Young is shooting about 1 time every 2.6 minutes, while Brewer has shot 1 time every 3.8 minutes on his career. That might not seem like a big difference but it's a full 3.4 shots per 36 minutes, which would boost Brewer's shots per minute by a significant 32%.

That tells me that it's very possible that Brewer won't exactly plug right into Sam Young's role in the offense. In fact the biggest worry is that Brewer was assisted on 74% of his baskets last season. Those assists were coming from Deron Williams, who I hear is a decent passer. Whether Ronnie can get those looks in Memphis remains to be seen, and nobody wants to see him taking more jumpers.

I would venture to guess that Brewer's offensive success will vary greatly depending on what kind of units he sees time with. He'll probably shoot well with O.J. Mayo on the floor with him, and even better at small forward with both OJAM and Mike Conley spreading the floor and passing. In a unit with Marcus Williams, though, why wouldn't the defense just collapse on the two guards who shoot more like Dwight Howard than Ray Allen.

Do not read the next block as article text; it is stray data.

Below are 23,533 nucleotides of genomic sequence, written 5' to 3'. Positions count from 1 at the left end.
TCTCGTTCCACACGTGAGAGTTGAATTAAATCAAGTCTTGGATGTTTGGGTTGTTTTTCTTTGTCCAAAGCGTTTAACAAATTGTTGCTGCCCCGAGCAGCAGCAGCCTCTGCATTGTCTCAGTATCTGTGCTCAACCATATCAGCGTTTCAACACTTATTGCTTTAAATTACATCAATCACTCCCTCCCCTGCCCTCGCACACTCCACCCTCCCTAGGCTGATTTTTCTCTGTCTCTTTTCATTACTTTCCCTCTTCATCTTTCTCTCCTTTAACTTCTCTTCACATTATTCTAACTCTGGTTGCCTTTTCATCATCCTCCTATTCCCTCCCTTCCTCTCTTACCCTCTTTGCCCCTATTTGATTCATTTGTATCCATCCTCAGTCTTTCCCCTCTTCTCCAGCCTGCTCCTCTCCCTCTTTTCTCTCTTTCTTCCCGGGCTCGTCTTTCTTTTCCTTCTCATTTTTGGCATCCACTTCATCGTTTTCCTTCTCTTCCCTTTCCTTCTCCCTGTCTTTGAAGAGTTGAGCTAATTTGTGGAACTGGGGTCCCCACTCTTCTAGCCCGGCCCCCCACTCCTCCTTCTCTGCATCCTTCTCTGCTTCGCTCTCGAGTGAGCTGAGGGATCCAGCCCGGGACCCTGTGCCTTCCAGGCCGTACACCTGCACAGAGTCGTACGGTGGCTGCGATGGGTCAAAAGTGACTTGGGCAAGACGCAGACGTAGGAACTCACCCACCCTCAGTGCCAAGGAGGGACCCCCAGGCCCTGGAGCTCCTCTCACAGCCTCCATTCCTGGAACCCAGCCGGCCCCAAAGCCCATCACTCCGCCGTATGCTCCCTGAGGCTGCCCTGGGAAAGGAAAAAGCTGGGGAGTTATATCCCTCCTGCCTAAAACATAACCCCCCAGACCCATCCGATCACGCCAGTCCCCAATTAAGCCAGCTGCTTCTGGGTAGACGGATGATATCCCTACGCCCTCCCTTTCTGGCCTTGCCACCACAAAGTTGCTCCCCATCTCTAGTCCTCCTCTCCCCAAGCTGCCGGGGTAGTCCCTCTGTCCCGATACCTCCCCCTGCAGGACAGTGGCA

Overall it's really difficult to predict that Sam Young would outperform Brewer offensively. Sam Young's offensive efficiency is a terrible 103 (points per 100 possessions). Ronnie Brewer's has never been below 110 (this year) and is 116 on his career. I see him posting something like 108 on Memphis, for the reasons above, but it's possible that he adjusts.

To describe it for those that aren't big advanced stat-heads, that means Ronnie Brewer plays offense only a bit worse than O.J. Mayo, about the same as Rudy Gay (albeit with much, much lower usage), and a bit better than Mike Conley (with similar usage). So if he's primarily taking Sam Young's time and backing up Mike's minutes (moving O.J. to point), he's an upgrade. Yes, Grizzlies fans, we now have an actual boost off the bench.